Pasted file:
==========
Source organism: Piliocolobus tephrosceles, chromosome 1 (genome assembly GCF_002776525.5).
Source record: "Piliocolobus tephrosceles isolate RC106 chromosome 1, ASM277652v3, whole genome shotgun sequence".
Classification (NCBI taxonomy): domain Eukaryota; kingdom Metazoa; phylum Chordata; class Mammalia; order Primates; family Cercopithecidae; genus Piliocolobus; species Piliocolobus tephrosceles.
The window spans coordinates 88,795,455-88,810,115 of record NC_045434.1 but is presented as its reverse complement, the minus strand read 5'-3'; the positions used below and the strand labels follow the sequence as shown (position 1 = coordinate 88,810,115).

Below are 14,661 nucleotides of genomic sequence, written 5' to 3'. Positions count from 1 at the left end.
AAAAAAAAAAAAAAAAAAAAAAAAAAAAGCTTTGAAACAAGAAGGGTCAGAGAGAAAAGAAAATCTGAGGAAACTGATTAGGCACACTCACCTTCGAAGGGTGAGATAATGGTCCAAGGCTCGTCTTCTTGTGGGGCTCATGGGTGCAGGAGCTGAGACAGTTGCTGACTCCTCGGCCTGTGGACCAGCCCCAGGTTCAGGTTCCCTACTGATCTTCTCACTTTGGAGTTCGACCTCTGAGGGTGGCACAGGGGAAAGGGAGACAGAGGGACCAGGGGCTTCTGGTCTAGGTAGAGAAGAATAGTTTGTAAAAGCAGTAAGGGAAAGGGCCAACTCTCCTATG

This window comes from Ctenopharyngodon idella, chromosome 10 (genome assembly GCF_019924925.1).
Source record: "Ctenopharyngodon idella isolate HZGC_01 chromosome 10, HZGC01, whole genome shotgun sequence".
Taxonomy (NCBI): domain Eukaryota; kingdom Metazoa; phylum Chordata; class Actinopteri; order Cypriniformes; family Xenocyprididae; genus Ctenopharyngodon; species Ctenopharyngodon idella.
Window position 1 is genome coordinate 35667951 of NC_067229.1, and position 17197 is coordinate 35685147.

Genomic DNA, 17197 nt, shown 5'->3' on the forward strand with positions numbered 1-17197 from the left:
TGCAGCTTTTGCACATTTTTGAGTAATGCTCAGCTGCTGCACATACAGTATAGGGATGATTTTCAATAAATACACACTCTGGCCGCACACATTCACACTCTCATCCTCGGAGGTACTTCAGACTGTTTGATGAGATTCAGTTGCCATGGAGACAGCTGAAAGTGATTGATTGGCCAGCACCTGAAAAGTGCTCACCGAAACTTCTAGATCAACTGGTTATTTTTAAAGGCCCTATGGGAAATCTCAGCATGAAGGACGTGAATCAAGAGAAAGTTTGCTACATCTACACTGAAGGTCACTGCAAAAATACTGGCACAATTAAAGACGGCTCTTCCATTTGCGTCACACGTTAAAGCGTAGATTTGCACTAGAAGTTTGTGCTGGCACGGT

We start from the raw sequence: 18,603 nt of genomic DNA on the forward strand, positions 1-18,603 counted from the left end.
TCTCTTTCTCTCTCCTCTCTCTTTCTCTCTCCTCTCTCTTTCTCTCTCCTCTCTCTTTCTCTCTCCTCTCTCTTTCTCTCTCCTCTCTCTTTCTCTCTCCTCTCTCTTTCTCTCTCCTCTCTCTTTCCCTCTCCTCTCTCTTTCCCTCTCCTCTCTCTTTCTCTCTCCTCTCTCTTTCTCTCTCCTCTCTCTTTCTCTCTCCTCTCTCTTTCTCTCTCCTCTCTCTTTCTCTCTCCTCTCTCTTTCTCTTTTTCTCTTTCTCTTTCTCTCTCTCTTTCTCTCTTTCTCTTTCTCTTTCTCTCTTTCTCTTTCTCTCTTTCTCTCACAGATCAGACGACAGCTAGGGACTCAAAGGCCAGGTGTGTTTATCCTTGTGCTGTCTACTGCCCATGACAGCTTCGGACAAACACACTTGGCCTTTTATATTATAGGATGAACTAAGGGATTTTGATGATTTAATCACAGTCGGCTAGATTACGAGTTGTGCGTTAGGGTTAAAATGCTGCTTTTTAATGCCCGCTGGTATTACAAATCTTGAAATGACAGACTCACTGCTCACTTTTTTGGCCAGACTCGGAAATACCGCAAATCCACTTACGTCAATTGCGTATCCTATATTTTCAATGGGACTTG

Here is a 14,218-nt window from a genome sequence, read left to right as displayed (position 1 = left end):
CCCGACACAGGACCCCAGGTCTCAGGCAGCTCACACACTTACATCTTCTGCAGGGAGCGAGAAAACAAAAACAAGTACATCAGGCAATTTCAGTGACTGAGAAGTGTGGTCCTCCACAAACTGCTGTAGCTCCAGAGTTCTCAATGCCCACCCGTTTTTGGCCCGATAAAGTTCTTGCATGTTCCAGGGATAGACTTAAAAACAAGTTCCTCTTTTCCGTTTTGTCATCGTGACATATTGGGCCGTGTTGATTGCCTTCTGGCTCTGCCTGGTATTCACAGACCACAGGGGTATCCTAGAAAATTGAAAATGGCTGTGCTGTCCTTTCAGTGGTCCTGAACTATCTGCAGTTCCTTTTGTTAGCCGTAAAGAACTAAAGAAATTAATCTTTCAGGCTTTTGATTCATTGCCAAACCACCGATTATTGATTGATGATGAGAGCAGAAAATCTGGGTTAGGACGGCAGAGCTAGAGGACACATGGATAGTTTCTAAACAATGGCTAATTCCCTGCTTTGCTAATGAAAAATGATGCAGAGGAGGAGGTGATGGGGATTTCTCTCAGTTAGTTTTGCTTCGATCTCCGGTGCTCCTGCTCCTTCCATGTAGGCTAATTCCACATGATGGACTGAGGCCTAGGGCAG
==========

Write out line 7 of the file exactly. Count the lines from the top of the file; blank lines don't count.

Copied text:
This window comes from Ctenopharyngodon idella, chromosome 10 (genome assembly GCF_019924925.1).